Former English skipper Michael Atherton is of the opinion that West Indies’ rare victory in the 2nd Test against England at Headingley is the biggest upset in the history of cricket in the recent past.
Riding on the back of centuries in both innings by Shai Hope, the Windies made a dramatic comeback after losing the opening Test by an innings & 209 runs, as the visitors levelled the series one-all with a match still to go.
Atherton in his column for the Times said the English fans would have hoped for an easy victory and instead they had to witness,
“A resurrection… Of a once proud cricketing nation fallen on hard times. It was one of the great modern Test matches, one that produced a truly astonishing result,” he added.
“In my time watching, playing and commentating on Test cricket I cannot think of a bigger upset when taking into account the low expectations for a team with a horrendous away record who had subsided to a three-day defeat only the week before. No one gave West Indies a prayer before the match, nor before the last day,” Atherton said.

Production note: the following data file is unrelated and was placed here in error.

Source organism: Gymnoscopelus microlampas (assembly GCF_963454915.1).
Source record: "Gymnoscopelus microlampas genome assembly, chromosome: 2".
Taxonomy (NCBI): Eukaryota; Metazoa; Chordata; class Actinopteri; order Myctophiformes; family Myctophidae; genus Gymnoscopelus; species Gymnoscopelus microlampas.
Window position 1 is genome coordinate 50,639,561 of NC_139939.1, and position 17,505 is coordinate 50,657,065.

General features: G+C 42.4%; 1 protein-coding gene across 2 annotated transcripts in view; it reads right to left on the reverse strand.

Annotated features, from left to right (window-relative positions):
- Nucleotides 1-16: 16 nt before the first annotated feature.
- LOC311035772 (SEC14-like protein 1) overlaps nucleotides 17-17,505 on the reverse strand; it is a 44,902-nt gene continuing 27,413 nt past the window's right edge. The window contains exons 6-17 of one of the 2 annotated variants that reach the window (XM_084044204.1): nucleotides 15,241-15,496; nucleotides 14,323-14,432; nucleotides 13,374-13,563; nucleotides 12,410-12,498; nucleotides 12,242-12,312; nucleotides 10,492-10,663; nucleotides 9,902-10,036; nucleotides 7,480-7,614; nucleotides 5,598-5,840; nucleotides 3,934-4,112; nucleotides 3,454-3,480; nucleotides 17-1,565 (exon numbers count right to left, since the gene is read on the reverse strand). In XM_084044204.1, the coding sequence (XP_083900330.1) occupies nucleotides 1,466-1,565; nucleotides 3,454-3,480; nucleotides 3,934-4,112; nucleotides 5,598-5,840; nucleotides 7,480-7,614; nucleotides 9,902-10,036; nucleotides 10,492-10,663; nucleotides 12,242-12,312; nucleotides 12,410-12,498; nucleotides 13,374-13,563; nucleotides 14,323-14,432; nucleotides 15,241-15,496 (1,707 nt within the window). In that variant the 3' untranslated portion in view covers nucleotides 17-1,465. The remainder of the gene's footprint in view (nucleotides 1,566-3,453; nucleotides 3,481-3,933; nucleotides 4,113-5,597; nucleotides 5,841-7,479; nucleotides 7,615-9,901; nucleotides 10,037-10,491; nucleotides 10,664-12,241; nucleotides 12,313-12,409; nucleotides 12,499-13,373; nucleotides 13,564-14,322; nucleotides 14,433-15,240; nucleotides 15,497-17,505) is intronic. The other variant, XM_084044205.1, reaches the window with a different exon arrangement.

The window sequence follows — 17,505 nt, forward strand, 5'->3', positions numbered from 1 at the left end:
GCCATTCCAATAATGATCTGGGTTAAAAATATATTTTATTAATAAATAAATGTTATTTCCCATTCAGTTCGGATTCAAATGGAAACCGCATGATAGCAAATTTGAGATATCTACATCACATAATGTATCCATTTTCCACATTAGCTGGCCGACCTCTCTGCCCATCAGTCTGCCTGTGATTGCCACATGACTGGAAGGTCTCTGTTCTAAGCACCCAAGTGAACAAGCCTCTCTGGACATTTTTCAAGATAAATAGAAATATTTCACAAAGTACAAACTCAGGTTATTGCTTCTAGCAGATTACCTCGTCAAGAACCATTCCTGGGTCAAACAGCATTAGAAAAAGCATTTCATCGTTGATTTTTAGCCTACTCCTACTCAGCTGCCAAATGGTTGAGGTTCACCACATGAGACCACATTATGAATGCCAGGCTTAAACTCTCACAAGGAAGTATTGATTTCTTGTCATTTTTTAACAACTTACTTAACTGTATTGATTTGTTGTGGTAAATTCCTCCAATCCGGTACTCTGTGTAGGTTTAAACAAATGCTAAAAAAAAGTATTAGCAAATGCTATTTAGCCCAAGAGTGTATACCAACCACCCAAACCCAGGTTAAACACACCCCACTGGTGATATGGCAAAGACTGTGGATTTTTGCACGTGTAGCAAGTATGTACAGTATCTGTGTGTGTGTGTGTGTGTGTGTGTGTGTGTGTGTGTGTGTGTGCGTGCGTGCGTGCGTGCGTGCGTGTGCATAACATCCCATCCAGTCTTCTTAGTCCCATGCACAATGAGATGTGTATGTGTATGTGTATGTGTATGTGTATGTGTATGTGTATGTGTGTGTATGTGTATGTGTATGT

It was the first Test victory for Windies on the English soil after a gap of 17 years, and only their 4th Test win away from home barring Bangladesh and Zimbabwe in the last 20 years. Shai Hope who was the main force behind guiding the visitors to a remarkable victory became the first man to score twin centuries in the 127-year history of Trent Bridge, Headingley.
Atherton also feels that Shai Hope and Kraigg Brathwaite who stitched together two partnerships which yielded a total of 390 runs can help Windies recover their global standing in World Cricket.
“These two players, 24 and 23 years of age respectively, represent the future of West Indies cricket and, on this evidence, greener pastures lie ahead,” Atherton wrote.
“Brathwaite will become a high-class accumulator, but Hope has the chance to be even better than that, stylish and fluent as he is.
“He has always been known for eye-catching shots but, here, in the course of two innings, he became a Test match batsman in the round, attaching those shots to a cast-iron defence and a commitment to lasting the course,” Atherton signed off.